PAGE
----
As a side note, McCloskey appears to grossly underestimating the share of wealth and income held by the wealthiest segment of U.S. society. Her calculation appears to assume that wealth is distributed evenly across all of the income quintiles (“If we took every dime from the top 20 percent of the income distribution and gave it to the bottom 80 percent, the bottom folk would be only 25 percent better off.”) In fact, a recent estimate by the Federal Reserve Board shows that the top 0.1% of U.S. households hold over 40% of the wealth. That means that redistributing the wealth of just 0.1% will lead to a 40% increase in the wealth of everyone else. I’m not advocating such a radical solution, but it does demonstrate the potential scale of redistributive policies. For example, redistributing just 25% of the wealth of the richest 1% could lead to a 10% increase in the wealth of the remaining 99.9%.

 

When is $100 billion not that big?

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When it’s measured against $18,675 billion ($18.7 trillion) produced by the U.S. economy. The Heritage Foundation issued a report claiming the Obama Administration imposed $107 billion in new burdens over seven years. That sounds like a huge amount, but that’s only 0.6% (six-tenths of a percent) of the economy. And that’s spread over seven years which means that this the reduction in the GDP growth rate was only 0.08% (eight hundredths of a percent) per year. Against an annual average growth rate of over 2%, that’s a trivial amount. Another way to think of it is this way: if you had a dinner bill from Applebee’s for $19, would you not by dinner it if cost a dime more? Probably not–you wouldn’t even notice.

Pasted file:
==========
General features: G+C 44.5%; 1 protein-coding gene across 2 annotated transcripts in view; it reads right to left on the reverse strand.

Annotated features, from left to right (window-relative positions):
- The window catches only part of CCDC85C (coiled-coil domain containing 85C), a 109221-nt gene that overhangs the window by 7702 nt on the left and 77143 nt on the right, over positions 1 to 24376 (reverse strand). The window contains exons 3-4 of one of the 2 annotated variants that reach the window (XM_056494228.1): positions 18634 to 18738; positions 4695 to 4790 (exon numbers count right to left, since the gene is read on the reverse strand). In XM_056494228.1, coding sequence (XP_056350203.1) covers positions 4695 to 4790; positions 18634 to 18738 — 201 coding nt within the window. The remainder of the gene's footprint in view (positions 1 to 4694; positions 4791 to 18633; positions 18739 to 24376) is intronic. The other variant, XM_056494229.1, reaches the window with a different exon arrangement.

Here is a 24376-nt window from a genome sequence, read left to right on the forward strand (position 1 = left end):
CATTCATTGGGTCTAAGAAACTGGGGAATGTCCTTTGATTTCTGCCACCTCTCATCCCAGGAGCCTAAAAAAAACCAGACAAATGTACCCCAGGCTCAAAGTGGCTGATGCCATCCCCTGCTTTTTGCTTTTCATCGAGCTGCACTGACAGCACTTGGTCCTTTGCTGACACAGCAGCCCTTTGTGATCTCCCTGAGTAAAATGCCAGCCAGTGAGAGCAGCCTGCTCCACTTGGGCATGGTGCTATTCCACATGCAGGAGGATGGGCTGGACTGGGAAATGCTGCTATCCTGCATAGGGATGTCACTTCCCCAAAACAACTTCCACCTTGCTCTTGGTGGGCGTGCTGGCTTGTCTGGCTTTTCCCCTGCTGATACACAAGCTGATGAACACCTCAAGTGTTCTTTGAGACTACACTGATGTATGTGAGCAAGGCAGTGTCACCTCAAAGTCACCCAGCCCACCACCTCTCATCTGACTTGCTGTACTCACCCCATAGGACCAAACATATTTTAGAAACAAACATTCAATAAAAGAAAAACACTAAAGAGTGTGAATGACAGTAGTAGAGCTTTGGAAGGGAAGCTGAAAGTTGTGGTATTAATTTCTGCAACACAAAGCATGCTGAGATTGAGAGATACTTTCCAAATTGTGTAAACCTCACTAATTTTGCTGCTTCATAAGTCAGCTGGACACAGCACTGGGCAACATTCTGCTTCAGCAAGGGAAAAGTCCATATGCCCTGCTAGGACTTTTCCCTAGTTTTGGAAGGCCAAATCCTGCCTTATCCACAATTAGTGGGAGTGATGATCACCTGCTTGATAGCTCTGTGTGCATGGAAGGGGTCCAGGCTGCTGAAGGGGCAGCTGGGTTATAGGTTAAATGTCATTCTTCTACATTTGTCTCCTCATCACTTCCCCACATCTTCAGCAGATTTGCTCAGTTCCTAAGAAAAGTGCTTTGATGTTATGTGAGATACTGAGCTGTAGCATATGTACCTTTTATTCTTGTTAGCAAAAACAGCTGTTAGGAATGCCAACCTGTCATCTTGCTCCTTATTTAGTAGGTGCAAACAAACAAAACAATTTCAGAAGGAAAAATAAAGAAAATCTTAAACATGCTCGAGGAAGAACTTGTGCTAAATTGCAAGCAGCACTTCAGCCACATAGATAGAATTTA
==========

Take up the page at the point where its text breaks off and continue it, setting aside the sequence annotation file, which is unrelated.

Plus, the HF’s estimate ignores the benefits of those regulations. This graphic from the OMB that shows the estimated relative benefits to costs of regulation.

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I won’t dig too deeply into the Heritage Foundation’s analysis other than to make a couple of notes about about alternative perspectives that I am familiar with:

  • Heritage Foundation claims that the Clean Power Plan has cost $7.2 billion as the single largest increment. Yet Lawrence Berkeley National Laboratory (which is much better qualified on this issue than the HF) just released a study showing the net financial “costs” of the various renewable portfolio standard (RPS) requirements is actually a benefit $47 to $109 billion. (And that ignores the environmental benefits identified in the report.)
  • After the 2008 financial debacle, the industry was going to face increased regulation to reign in its behavior during the previous decade. So increased regulation under Dodd-Frank is to be expected. And the better question might be what is the drag on the economy from high financial-related transaction costs? One study found that transaction costs may be as high at 45% in the U.S. economy. The financial and legal sectors likely are a bigger drag than government regulation.
  • On FCC net neutrality, see a previous post about how bigger corporations and economic concentration reduces innovation, which leads to reduced growth. Net neutrality is intended to fight that concentration.